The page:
Raisins: Connecting the outback to the city

It’s been three weeks OotO (Out of the Outback), and the stomach adjustments have begun. I’ve already eaten out at Mexican, Italian, Greek, Thai and Korean, and have begun to adapt to life without the weekly Shnitty and Cheeseslaw down at the footy club. Yes, there are city-country differences and they span more than simply across the dinner table.

Working in indigenous health, I managed to get my head around the world of quandongs, roo curry and johnny cakes, which was as exciting as it was new and diverse. My new role as a Dietitian on  a Mission is situated in one of Melbourne’s most culturally diverse regions; on my books I have people from Macedonia, from Sierra Leone, from the Torres Strait, and I can’t wait to dive into their kitchens (only metaphorically, unfortunately), and learn from them as much as they learn from me during consults. 

Take for example, the first patient I saw in Melbourne. An elderly Greek man, who was as wide as he was tall (well, the whole 5 foot nothing he was), he seemed to enjoy the social aspect of the consult moreso than the nutritional intervention. As he explained with passion the types of foods he eats, I squeezed in snippets of nutritional advice to keep his diabetes managed. He didn’t know it, but this was a mutually beneficial conversation- he had no idea just how much I loved hearing his stories of homemade delicacies. And, of course, his stories of Greek delicacies took my mind back to the middle of the Australian dessert. Because, no matter how hard we try to fight it, food unities and binds us all. Most likely, more than we realise.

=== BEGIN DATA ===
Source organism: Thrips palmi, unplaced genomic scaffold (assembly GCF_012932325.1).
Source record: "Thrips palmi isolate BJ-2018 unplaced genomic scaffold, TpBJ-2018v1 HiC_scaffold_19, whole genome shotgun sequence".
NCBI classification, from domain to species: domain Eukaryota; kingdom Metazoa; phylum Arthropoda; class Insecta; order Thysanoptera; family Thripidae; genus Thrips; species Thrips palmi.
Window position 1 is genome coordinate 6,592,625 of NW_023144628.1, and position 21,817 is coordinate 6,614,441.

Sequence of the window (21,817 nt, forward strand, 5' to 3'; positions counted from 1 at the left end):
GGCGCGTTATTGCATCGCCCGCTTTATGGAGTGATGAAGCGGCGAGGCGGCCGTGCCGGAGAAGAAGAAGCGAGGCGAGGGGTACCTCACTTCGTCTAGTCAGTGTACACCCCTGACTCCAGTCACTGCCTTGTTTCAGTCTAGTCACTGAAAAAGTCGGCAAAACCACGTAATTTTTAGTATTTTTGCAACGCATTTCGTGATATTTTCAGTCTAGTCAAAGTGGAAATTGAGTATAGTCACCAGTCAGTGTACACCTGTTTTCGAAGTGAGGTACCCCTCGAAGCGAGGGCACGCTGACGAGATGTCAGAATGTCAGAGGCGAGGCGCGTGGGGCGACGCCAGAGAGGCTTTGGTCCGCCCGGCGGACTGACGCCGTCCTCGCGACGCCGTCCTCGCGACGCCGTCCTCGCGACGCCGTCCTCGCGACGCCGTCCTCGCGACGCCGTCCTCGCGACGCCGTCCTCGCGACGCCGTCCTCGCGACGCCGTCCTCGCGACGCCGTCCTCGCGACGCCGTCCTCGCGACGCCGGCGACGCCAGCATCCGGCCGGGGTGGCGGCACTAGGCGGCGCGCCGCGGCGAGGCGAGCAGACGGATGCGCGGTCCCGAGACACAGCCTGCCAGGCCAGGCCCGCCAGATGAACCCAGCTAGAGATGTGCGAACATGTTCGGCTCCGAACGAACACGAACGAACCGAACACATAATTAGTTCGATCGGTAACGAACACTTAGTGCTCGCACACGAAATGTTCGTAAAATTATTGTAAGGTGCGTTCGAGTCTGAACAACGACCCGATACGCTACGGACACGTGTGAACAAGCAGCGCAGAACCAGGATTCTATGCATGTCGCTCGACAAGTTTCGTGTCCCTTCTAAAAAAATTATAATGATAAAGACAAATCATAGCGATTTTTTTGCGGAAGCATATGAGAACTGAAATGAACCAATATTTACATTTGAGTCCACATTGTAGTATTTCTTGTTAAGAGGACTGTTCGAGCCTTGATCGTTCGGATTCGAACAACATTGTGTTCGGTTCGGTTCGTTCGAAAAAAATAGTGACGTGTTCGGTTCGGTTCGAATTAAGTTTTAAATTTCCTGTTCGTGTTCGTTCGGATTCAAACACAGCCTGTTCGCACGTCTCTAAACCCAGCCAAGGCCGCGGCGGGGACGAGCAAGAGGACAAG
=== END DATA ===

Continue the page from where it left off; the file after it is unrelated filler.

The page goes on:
As he spoke of his love for Fanouropita, I reminisced of the smells that would make their way into my outback office on a daily basis. We were a mere 20m from the bakery that sold the pies that (along with BHP, which began in Broken Hill), put the town on the map: the famous McLeods pies. It made my job as a dietitian quite difficult. So why did a Greek cake made to honour St Fanourios, the patron saint of lost things, make me think of fresh pastry goods? Simple. Raisins. A connection that only someone who has a particular fondness to the tasty little delights would make. They form the basis of both a Greek cake and a outback bakery delicacy. Despite my resistance to give in to one of their pies, my beloved bakery, which is now becoming a distant memory, kept me coming back for their Sinker. A slice I’d never tried before, it was a dense fruit mixture between two layers of pastry, and topped with coconut icing. Google tells me it is AKA Chester slice/ cake, a poor mans cake made using scraps of stale bread, from England or Ireland (depending where you read). I love the density of the fruit, the fact it isn’t laden with added sugars and fats, and of course all the fibre the dried fruits provide. Oh, and the pink icing. Because pink icing makes everything that little bit more exciting.

Fanouropita lacks both eggs and animal fats, making it particularly appealing to those who are either a. vegan, b. participating in a version on Lent or fasting, or c. are a dietitian or person similarly excited about healthier versions of cakes and the like. The raisins add sweetness, and also help symbolise why the Mediterranean diet is so wonderful. It relies on ingredients such as fresh orange juice, dried fruit and nuts to add flavour, which has the added benefit of added nutrients. 

So here we have two treats, originating thousands of miles apart, yet each evoking precious memories- one of my home away from home, and one of new beginnings. And both, delicious.